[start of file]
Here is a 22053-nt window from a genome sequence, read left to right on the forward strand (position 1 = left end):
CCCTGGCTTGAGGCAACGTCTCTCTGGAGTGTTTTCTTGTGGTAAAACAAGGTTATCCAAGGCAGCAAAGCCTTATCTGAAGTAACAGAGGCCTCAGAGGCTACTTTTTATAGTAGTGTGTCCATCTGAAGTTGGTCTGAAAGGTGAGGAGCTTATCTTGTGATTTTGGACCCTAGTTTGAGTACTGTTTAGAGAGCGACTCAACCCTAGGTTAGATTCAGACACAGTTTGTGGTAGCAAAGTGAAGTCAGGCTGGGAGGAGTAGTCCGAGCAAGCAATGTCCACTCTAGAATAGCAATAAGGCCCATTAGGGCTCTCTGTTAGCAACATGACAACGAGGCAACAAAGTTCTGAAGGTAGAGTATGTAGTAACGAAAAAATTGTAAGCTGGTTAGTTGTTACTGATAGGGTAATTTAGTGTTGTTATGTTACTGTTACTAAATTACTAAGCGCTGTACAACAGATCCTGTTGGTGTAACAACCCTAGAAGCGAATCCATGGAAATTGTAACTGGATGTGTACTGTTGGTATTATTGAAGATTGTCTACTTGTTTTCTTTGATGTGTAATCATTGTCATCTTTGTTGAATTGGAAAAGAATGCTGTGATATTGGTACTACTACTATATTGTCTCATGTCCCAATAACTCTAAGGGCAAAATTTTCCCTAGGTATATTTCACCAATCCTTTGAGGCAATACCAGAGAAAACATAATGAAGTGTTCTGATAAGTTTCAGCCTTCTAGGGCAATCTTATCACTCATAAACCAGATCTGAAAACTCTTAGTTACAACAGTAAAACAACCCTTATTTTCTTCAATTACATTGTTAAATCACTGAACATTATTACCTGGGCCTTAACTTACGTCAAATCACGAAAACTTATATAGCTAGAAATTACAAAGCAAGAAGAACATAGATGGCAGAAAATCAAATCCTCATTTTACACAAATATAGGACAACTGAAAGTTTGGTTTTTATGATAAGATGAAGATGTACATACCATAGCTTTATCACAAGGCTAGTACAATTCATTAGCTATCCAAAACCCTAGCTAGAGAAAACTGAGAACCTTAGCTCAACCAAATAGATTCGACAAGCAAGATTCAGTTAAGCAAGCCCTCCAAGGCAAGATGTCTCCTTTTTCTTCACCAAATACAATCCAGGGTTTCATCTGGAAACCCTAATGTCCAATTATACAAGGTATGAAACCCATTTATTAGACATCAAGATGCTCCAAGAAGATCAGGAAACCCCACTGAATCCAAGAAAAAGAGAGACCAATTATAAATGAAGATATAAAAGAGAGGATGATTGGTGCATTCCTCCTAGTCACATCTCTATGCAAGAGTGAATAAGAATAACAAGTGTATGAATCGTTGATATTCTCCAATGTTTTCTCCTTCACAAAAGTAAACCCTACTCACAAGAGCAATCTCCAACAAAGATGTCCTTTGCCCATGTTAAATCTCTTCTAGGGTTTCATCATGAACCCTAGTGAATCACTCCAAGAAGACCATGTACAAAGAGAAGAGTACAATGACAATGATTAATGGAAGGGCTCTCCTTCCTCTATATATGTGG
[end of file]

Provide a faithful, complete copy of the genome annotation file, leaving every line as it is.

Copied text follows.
Here is a 22053-nt window from a genome sequence, read left to right on the forward strand (position 1 = left end):
CCCTGGCTTGAGGCAACGTCTCTCTGGAGTGTTTTCTTGTGGTAAAACAAGGTTATCCAAGGCAGCAAAGCCTTATCTGAAGTAACAGAGGCCTCAGAGGCTACTTTTTATAGTAGTGTGTCCATCTGAAGTTGGTCTGAAAGGTGAGGAGCTTATCTTGTGATTTTGGACCCTAGTTTGAGTACTGTTTAGAGAGCGACTCAACCCTAGGTTAGATTCAGACACAGTTTGTGGTAGCAAAGTGAAGTCAGGCTGGGAGGAGTAGTCCGAGCAAGCAATGTCCACTCTAGAATAGCAATAAGGCCCATTAGGGCTCTCTGTTAGCAACATGACAACGAGGCAACAAAGTTCTGAAGGTAGAGTATGTAGTAACGAAAAAATTGTAAGCTGGTTAGTTGTTACTGATAGGGTAATTTAGTGTTGTTATGTTACTGTTACTAAATTACTAAGCGCTGTACAACAGATCCTGTTGGTGTAACAACCCTAGAAGCGAATCCATGGAAATTGTAACTGGATGTGTACTGTTGGTATTATTGAAGATTGTCTACTTGTTTTCTTTGATGTGTAATCATTGTCATCTTTGTTGAATTGGAAAAGAATGCTGTGATATTGGTACTACTACTATATTGTCTCATGTCCCAATAACTCTAAGGGCAAAATTTTCCCTAGGTATATTTCACCAATCCTTTGAGGCAATACCAGAGAAAACATAATGAAGTGTTCTGATAAGTTTCAGCCTTCTAGGGCAATCTTATCACTCATAAACCAGATCTGAAAACTCTTAGTTACAACAGTAAAACAACCCTTATTTTCTTCAATTACATTGTTAAATCACTGAACATTATTACCTGGGCCTTAACTTACGTCAAATCACGAAAACTTATATAGCTAGAAATTACAAAGCAAGAAGAACATAGATGGCAGAAAATCAAATCCTCATTTTACACAAATATAGGACAACTGAAAGTTTGGTTTTTATGATAAGATGAAGATGTACATACCATAGCTTTATCACAAGGCTAGTACAATTCATTAGCTATCCAAAACCCTAGCTAGAGAAAACTGAGAACCTTAGCTCAACCAAATAGATTCGACAAGCAAGATTCAGTTAAGCAAGCCCTCCAAGGCAAGATGTCTCCTTTTTCTTCACCAAATACAATCCAGGGTTTCATCTGGAAACCCTAATGTCCAATTATACAAGGTATGAAACCCATTTATTAGACATCAAGATGCTCCAAGAAGATCAGGAAACCCCACTGAATCCAAGAAAAAGAGAGACCAATTATAAATGAAGATATAAAAGAGAGGATGATTGGTGCATTCCTCCTAGTCACATCTCTATGCAAGAGTGAATAAGAATAACAAGTGTATGAATCGTTGATATTCTCCAATGTTTTCTCCTTCACAAAAGTAAACCCTACTCACAAGAGCAATCTCCAACAAAGATGTCCTTTGCCCATGTTAAATCTCTTCTAGGGTTTCATCATGAACCCTAGTGAATCACTCCAAGAAGACCATGTACAAAGAGAAGAGTACAATGACAATGATTAATGGAAGGGCTCTCCTTCCTCTATATATGTGG